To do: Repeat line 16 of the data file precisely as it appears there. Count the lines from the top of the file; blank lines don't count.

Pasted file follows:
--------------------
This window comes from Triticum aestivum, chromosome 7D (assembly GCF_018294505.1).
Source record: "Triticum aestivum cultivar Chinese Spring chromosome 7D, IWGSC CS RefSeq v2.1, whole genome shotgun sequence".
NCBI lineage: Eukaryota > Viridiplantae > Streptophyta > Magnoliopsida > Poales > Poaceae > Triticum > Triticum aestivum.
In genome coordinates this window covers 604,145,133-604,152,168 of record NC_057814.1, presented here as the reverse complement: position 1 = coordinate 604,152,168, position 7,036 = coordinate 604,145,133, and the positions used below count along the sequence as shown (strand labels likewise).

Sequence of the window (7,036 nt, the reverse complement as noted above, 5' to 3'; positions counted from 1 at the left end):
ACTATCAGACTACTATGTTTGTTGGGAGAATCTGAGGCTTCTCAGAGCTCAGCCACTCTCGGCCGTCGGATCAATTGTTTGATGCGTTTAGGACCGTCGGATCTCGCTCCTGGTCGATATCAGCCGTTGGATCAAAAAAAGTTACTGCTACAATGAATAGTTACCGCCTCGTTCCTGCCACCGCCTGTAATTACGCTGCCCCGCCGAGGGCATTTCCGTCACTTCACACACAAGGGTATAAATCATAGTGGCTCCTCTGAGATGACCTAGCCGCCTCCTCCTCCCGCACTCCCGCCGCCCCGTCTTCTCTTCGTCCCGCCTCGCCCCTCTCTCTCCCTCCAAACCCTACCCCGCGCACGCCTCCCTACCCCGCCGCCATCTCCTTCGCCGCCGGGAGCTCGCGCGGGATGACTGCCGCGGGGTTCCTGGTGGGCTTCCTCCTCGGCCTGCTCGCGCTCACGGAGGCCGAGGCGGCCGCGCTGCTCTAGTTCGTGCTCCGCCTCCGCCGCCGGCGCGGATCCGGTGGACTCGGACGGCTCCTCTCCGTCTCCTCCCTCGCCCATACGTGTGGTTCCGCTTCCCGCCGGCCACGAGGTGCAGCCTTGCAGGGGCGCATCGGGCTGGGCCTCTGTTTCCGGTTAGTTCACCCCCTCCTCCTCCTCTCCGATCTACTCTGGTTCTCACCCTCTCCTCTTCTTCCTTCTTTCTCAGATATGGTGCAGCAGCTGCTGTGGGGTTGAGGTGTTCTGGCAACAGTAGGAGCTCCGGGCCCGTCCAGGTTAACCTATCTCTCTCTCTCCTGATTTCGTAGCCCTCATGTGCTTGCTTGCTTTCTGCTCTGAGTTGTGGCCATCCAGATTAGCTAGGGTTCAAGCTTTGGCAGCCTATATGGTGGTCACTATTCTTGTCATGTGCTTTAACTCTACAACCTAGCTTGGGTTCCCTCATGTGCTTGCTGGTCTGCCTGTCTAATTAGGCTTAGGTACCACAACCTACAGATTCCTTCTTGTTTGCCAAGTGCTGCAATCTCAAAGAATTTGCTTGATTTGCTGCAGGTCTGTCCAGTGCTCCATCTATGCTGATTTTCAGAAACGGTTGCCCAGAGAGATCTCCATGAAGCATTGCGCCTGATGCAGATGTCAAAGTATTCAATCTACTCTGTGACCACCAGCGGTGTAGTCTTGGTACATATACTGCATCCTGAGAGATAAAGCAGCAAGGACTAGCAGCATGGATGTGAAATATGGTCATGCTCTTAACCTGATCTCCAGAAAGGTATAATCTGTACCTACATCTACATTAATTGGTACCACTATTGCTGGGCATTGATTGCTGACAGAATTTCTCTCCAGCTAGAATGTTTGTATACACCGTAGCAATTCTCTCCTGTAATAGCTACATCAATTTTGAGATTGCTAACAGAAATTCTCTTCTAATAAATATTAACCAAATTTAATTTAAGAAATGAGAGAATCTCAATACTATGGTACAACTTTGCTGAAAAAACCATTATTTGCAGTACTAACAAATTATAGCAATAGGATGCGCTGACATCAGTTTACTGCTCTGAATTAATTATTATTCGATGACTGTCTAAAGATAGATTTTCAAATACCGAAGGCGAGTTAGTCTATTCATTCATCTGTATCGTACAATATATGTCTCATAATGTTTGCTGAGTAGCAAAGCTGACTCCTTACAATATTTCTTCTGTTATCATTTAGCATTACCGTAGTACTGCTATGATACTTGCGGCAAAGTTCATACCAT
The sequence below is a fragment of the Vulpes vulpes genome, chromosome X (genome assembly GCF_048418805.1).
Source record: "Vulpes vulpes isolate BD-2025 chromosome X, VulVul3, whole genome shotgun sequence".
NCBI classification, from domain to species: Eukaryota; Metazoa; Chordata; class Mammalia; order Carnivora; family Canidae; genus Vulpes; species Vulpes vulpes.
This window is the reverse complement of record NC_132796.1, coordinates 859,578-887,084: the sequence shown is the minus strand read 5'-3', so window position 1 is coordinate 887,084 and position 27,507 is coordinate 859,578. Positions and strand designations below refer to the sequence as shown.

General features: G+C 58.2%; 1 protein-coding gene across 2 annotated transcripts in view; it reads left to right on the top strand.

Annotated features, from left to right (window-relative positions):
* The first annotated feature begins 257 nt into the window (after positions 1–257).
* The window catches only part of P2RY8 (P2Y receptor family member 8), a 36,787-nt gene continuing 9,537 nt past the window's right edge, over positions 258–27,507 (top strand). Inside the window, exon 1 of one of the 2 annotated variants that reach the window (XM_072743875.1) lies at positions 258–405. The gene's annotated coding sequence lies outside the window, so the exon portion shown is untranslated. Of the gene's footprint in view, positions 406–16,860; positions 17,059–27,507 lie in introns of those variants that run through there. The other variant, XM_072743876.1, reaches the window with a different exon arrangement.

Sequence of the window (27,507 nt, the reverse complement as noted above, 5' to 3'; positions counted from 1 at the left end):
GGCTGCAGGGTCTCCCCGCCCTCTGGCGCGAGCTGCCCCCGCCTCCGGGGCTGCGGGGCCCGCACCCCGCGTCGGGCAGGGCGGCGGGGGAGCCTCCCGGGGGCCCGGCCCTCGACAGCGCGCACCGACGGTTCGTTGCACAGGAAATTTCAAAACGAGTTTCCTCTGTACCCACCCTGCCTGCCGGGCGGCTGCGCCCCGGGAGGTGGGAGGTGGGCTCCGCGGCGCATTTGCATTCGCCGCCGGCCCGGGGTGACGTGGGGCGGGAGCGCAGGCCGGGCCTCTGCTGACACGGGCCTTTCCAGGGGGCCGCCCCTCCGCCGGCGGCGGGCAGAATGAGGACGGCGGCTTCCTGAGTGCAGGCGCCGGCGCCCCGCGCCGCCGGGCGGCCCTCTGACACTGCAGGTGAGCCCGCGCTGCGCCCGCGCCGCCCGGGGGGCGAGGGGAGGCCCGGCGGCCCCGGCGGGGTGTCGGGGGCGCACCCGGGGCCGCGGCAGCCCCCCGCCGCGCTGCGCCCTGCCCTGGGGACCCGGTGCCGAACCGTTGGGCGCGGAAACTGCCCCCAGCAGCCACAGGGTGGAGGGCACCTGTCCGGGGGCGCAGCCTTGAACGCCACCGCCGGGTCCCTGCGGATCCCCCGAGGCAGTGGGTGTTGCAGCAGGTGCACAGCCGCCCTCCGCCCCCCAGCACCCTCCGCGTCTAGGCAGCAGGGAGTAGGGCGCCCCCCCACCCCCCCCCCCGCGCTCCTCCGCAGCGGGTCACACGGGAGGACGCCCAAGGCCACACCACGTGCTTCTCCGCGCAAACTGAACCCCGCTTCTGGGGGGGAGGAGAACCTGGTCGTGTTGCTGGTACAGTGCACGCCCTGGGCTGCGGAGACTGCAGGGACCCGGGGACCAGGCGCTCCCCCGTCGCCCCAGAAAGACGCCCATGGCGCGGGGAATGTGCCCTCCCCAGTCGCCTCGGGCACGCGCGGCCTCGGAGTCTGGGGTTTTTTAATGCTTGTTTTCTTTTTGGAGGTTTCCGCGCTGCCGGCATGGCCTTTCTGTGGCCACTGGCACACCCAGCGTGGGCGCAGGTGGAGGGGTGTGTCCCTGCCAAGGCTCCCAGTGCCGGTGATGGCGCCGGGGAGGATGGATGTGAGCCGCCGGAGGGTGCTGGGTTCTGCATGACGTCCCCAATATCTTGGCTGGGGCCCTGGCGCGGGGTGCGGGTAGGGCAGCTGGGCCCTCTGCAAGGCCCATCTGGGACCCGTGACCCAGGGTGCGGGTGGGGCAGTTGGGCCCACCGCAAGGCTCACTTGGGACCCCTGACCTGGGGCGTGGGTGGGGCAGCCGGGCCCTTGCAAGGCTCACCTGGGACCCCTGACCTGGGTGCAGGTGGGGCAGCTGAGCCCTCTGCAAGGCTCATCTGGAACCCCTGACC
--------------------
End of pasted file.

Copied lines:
GGCTGCAGGGTCTCCCCGCCCTCTGGCGCGAGCTGCCCCCGCCTCCGGGGCTGCGGGGCCCGCACCCCGCGTCGGGCAGGGCGGCGGGGGAGCCTCCCGGGGGCCCGGCCCTCGACAGCGCGCACCGACGGTTCGTTGCACAGGAAATTTCAAAACGAGTTTCCTCTGTACCCACCCTGCCTGCCGGGCGGCTGCGCCCCGGGAGGTGGGAGGTGGGCTCCGCGGCGCATTTGCATTCGCCGCCGGCCCGGGGTGACGTGGGGCGGGAGCGCAGGCCGGGCCTCTGCTGACACGGGCCTTTCCAGGGGGCCGCCCCTCCGCCGGCGGCGGGCAGAATGAGGACGGCGGCTTCCTGAGTGCAGGCGCCGGCGCCCCGCGCCGCCGGGCGGCCCTCTGACACTGCAGGTGAGCCCGCGCTGCGCCCGCGCCGCCCGGGGGGCGAGGGGAGGCCCGGCGGCCCCGGCGGGGTGTCGGGGGCGCACCCGGGGCCGCGGCAGCCCCCCGCCGCGCTGCGCCCTGCCCTGGGGACCCGGTGCCGAACCGTTGGGCGCGGAAACTGCCCCCAGCAGCCACAGGGTGGAGGGCACCTGTCCGGGGGCGCAGCCTTGAACGCCACCGCCGGGTCCCTGCGGATCCCCCGAGGCAGTGGGTGTTGCAGCAGGTGCACAGCCGCCCTCCGCCCCCCAGCACCCTCCGCGTCTAGGCAGCAGGGAGTAGGGCGCCCCCCCACCCCCCCCCCCGCGCTCCTCCGCAGCGGGTCACACGGGAGGACGCCCAAGGCCACACCACGTGCTTCTCCGCGCAAACTGAACCCCGCTTCTGGGGGGGAGGAGAACCTGGTCGTGTTGCTGGTACAGTGCACGCCCTGGGCTGCGGAGACTGCAGGGACCCGGGGACCAGGCGCTCCCCCGTCGCCCCAGAAAGACGCCCATGGCGCGGGGAATGTGCCCTCCCCAGTCGCCTCGGGCACGCGCGGCCTCGGAGTCTGGGGTTTTTTAATGCTTGTTTTCTTTTTGGAGGTTTCCGCGCTGCCGGCATGGCCTTTCTGTGGCCACTGGCACACCCAGCGTGGGCGCAGGTGGAGGGGTGTGTCCCTGCCAAGGCTCCCAGTGCCGGTGATGGCGCCGGGGAGGATGGATGTGAGCCGCCGGAGGGTGCTGGGTTCTGCATGACGTCCCCAATATCTTGGCTGGGGCCCTGGCGCGGGGTGCGGGTAGGGCAGCTGGGCCCTCTGCAAGGCCCATCTGGGACCCGTGACCCAGGGTGCGGGTGGGGCAGTTGGGCCCACCGCAAGGCTCACTTGGGACCCCTGACCTGGGGCGTGGGTGGGGCAGCCGGGCCCTTGCAAGGCTCACCTGGGACCCCTGACCTGGGTGCAGGTGGGGCAGCTGAGCCCTCTGCAAGGCTCATCTGGAACCCCTGACC